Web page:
Caloric needs also vary between different military occupational specialties.

"This also needs to be defined by the job of the Marine. There would be a large requirement difference for a Reconnaissance Marine versus one that works as an administration clerk, even if the admin clerk worked out every day," said Van Wootten. "For a Recon Marine, the calorie requirement could be as high as 4,000 calories a day, or 500 grams of carbs. The admin Marine might only require 2,400 calories a day, or 300 grams of carbs. It's also important to remember the more aerobic type exercise or activity performed, the need for quality carbohydrates may go up as well."

The low-carb lifestyle is nearly impossible in a field environment, according to military and civilian dietitians.

"The nutrient-dense Meal Ready to Eat, based on a 2002 analysis, contains 1,261 calories, 43 grams of protein, 161 carbohydrates and nearly 49 grams of fat," said Van Wooten.

A low-carb diet, usually high in protein and fat, can reduce muscle mass, despite the amount of protein consumed.

"The muscles primary source of fuel is glycogen, easily assimilated from carbohydrate sources. Once the carbs are reduced and sometimes eliminated, the muscle will begin to lose water storage and begin using its own protein storage for fuel. Essentially what could happen is the muscle cell gets smaller in size because of the water loss and the loss of proteins used as fuel for the muscle.

Not all carbohydrates are the same, and different carbs are consumed for different purposes.

"Carbohydrate sources are different depending on what type of food is consumed. Table sugar is a simple carbohydrate in that it doesn't require a lot of digestion to break it down and get it into the blood stream. On the other hand, a slice of whole wheat bread or a cup of broccoli is a complex carbohydrate. Complex carbs require more extensive digestion, and get into the bloodstream slowly, sort of a time released effect. Complex carbohydrates are always the preferred choice," said Van Wootten.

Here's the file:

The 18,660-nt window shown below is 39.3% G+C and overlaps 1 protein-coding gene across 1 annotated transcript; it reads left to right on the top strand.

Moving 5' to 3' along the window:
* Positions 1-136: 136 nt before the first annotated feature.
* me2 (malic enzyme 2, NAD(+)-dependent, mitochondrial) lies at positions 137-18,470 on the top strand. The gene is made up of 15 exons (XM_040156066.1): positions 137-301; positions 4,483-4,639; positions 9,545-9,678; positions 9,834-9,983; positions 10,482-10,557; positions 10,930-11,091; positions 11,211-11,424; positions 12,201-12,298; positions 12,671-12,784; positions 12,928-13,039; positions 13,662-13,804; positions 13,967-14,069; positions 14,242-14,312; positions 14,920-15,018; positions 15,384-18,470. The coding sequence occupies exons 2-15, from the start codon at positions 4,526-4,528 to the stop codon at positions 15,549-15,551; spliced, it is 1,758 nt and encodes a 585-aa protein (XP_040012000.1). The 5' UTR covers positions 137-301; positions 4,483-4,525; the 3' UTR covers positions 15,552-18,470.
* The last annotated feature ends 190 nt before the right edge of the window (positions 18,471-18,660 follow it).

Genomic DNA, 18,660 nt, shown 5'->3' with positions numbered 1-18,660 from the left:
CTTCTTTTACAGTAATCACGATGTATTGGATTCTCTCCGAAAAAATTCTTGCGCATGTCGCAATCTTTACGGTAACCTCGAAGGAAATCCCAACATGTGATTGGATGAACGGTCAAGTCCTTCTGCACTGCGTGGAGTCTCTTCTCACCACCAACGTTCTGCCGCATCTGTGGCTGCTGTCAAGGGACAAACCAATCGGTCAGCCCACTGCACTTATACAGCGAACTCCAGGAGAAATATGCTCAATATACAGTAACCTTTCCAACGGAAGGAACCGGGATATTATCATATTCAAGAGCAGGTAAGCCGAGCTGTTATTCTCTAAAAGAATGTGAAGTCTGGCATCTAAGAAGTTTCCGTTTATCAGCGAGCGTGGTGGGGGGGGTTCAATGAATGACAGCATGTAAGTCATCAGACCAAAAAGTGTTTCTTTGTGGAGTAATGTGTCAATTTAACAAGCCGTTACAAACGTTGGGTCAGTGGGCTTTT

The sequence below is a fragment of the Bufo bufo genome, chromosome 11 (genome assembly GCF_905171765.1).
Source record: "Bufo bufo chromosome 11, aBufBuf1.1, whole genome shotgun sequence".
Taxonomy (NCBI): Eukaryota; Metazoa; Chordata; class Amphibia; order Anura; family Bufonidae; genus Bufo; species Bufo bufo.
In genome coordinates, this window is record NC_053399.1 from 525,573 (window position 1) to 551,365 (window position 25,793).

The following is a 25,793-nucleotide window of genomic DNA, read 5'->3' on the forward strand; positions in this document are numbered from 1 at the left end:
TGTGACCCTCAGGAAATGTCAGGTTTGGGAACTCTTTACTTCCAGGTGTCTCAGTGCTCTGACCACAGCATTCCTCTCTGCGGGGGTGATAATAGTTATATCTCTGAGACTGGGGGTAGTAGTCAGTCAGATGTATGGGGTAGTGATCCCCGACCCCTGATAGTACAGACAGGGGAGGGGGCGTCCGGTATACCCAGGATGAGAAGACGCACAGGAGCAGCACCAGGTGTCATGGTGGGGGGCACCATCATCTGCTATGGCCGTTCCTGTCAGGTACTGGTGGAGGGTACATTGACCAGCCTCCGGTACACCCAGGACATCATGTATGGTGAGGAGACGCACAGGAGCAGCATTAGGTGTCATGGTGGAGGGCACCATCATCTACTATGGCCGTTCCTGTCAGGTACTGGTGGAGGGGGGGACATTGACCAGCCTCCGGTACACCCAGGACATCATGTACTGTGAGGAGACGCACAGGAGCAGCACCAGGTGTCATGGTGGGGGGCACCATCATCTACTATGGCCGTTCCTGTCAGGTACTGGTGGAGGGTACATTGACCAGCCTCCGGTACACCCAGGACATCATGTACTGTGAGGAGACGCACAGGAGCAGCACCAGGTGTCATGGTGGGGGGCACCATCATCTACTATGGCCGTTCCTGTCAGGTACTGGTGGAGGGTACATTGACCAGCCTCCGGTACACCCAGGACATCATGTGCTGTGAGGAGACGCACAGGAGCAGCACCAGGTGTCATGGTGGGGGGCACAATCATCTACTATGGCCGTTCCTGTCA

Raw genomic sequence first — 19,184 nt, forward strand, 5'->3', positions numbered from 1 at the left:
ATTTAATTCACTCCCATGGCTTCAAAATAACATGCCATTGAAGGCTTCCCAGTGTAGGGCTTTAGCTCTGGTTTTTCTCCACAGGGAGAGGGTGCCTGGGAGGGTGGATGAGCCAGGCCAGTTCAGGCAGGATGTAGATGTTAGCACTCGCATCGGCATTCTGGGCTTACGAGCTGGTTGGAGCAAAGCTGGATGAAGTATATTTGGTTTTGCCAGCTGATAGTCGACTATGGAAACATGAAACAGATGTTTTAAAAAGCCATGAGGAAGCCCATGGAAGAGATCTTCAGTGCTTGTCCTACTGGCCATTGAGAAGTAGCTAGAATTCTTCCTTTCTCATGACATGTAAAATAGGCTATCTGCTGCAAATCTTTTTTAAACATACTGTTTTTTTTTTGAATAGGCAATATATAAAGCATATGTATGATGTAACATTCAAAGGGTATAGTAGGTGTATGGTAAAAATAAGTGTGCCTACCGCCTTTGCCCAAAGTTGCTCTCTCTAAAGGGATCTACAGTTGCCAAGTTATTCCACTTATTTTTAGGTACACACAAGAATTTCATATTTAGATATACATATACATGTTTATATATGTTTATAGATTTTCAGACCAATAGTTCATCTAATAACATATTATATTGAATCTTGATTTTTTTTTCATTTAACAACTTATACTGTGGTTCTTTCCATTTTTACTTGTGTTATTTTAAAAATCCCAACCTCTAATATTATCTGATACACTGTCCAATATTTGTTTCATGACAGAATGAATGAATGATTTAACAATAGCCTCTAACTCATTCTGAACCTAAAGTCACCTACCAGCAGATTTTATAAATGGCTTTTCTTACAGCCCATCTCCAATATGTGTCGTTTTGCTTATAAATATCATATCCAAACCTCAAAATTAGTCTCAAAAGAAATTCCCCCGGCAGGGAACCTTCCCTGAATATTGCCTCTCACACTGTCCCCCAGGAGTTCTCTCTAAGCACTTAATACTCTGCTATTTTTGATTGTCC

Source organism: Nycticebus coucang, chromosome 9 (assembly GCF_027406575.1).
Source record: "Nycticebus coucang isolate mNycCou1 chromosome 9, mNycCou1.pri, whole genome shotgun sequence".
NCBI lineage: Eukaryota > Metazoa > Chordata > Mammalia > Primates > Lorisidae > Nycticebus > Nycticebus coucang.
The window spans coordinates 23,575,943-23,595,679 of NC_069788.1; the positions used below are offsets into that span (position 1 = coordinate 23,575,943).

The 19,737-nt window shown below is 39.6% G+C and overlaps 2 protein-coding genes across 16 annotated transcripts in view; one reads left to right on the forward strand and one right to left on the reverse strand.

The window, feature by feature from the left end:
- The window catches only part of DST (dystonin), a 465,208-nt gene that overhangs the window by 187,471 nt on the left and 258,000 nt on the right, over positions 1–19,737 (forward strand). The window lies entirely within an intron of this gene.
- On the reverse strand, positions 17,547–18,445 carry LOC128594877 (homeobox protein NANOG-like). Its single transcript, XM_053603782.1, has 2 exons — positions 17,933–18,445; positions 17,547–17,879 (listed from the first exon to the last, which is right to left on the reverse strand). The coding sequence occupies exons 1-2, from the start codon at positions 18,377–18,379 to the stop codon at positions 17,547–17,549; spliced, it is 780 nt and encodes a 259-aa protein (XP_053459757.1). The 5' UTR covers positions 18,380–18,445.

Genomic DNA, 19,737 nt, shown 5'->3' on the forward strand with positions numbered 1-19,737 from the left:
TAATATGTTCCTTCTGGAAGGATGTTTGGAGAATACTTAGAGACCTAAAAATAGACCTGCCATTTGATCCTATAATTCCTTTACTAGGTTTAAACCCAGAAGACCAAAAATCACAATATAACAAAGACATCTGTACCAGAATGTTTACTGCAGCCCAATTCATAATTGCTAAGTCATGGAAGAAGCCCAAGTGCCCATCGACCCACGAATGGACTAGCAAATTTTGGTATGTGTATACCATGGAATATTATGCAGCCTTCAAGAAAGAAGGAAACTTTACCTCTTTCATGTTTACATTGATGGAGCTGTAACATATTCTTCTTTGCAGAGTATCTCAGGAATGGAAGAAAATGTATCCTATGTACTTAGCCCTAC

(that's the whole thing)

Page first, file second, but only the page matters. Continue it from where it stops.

Almost all Marine Corps chow halls have been converted to be a contract run establishment. They develop menus that must offer a predetermined type and variety of foods at each meal.

"If your chow hall doesn't offer you a salad bar, a non-fried entree or a starch side dish that isn't covered in gravy or butter, then I would encourage you to submit a customer satisfaction form and request that the menu include those items. Since all the chow halls operate a little differently, it is difficult for us to determine exactly what problems the menu may or may not have," said Van Wootten.

"I would recommend and encourage the individual to get over to the Naval Hospital and see one of the registered dietitians who can help that person develop a meal and exercise program that will be considerably more successful long term, than following a low-carb diet plan," said Van Wootten. For Marines looking to improve their eating habits, contact any of the five dieticians at the Camp Pendleton Naval Hospital Nutrition Clinic, at 725-1244.


The Atkins diet gets mixed reviews from Marines. Photo by: Lance Cpl. Khang T. Tran